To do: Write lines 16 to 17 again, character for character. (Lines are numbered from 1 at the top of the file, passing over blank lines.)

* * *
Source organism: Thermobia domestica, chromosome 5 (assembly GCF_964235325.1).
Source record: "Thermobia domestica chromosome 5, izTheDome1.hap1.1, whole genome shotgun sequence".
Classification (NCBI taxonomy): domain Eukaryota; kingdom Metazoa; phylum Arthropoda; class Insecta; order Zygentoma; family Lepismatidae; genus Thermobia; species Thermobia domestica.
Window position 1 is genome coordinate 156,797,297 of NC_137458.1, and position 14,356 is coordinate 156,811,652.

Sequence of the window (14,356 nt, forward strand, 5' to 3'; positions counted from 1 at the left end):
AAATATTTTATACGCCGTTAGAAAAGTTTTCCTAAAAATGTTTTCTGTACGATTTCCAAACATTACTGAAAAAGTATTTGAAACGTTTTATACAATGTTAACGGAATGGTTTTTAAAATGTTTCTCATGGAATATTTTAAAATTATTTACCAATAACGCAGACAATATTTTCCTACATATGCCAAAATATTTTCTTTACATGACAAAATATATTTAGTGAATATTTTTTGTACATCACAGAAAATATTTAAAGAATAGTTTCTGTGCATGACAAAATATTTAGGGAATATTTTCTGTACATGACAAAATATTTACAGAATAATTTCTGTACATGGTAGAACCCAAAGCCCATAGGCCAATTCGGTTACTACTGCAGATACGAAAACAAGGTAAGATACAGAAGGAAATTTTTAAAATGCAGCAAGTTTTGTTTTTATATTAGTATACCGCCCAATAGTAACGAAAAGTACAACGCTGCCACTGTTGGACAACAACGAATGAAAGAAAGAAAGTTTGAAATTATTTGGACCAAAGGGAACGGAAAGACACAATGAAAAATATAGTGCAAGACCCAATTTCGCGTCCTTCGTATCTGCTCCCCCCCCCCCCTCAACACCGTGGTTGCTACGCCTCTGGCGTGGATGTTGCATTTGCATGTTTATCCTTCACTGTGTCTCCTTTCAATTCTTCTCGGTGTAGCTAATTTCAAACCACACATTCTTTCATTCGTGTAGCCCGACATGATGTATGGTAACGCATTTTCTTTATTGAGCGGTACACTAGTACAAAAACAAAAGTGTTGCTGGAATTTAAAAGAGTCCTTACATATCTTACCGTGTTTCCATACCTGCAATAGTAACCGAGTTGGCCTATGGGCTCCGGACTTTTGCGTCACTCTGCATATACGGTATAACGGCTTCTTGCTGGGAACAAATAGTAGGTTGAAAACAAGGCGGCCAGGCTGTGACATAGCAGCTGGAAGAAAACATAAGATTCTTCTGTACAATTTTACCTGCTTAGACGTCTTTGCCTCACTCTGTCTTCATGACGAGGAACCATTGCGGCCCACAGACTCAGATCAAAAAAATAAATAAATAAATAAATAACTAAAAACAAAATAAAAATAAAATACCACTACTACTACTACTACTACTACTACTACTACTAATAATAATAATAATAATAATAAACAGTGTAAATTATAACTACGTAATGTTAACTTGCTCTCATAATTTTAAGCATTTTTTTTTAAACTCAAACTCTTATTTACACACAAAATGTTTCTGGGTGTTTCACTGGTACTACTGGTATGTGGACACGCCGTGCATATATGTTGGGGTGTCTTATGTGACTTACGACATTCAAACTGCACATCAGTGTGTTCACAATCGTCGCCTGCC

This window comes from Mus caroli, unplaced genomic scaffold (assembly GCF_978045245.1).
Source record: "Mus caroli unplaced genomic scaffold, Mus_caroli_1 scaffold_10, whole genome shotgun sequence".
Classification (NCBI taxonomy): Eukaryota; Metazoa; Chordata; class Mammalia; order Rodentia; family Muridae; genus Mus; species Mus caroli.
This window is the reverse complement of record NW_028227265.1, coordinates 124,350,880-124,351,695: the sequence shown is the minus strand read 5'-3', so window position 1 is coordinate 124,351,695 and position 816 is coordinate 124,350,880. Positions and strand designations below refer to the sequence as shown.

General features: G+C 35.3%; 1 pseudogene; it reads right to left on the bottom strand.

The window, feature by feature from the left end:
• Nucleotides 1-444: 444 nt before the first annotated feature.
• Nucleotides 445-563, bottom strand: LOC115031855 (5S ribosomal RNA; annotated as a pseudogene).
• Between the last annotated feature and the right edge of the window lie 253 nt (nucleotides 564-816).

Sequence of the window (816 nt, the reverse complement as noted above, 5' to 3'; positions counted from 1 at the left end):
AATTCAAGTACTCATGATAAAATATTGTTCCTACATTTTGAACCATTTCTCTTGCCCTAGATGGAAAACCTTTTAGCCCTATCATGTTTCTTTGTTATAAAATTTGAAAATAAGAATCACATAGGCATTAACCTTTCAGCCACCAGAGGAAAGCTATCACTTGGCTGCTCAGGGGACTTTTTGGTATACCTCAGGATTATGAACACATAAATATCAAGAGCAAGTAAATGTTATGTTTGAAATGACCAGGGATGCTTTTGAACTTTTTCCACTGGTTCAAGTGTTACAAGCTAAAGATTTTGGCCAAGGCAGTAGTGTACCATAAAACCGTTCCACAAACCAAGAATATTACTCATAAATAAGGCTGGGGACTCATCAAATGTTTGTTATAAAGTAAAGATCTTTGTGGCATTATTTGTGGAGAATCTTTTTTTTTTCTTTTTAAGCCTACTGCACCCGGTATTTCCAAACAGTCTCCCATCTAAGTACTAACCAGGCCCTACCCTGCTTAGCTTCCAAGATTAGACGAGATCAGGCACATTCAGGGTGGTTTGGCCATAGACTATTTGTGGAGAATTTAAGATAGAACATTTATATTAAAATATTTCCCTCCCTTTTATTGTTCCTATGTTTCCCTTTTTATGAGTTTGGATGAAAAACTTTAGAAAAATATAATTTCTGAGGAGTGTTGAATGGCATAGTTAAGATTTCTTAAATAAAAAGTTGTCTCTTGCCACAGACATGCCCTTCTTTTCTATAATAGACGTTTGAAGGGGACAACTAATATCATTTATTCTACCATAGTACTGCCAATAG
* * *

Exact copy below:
Sequence of the window (816 nt, the reverse complement as noted above, 5' to 3'; positions counted from 1 at the left end):
AATTCAAGTACTCATGATAAAATATTGTTCCTACATTTTGAACCATTTCTCTTGCCCTAGATGGAAAACCTTTTAGCCCTATCATGTTTCTTTGTTATAAAATTTGAAAATAAGAATCACATAGGCATTAACCTTTCAGCCACCAGAGGAAAGCTATCACTTGGCTGCTCAGGGGACTTTTTGGTATACCTCAGGATTATGAACACATAAATATCAAGAGCAAGTAAATGTTATGTTTGAAATGACCAGGGATGCTTTTGAACTTTTTCCACTGGTTCAAGTGTTACAAGCTAAAGATTTTGGCCAAGGCAGTAGTGTACCATAAAACCGTTCCACAAACCAAGAATATTACTCATAAATAAGGCTGGGGACTCATCAAATGTTTGTTATAAAGTAAAGATCTTTGTGGCATTATTTGTGGAGAATCTTTTTTTTTTCTTTTTAAGCCTACTGCACCCGGTATTTCCAAACAGTCTCCCATCTAAGTACTAACCAGGCCCTACCCTGCTTAGCTTCCAAGATTAGACGAGATCAGGCACATTCAGGGTGGTTTGGCCATAGACTATTTGTGGAGAATTTAAGATAGAACATTTATATTAAAATATTTCCCTCCCTTTTATTGTTCCTATGTTTCCCTTTTTATGAGTTTGGATGAAAAACTTTAGAAAAATATAATTTCTGAGGAGTGTTGAATGGCATAGTTAAGATTTCTTAAATAAAAAGTTGTCTCTTGCCACAGACATGCCCTTCTTTTCTATAATAGACGTTTGAAGGGGACAACTAATATCATTTATTCTACCATAGTACTGCCAATAG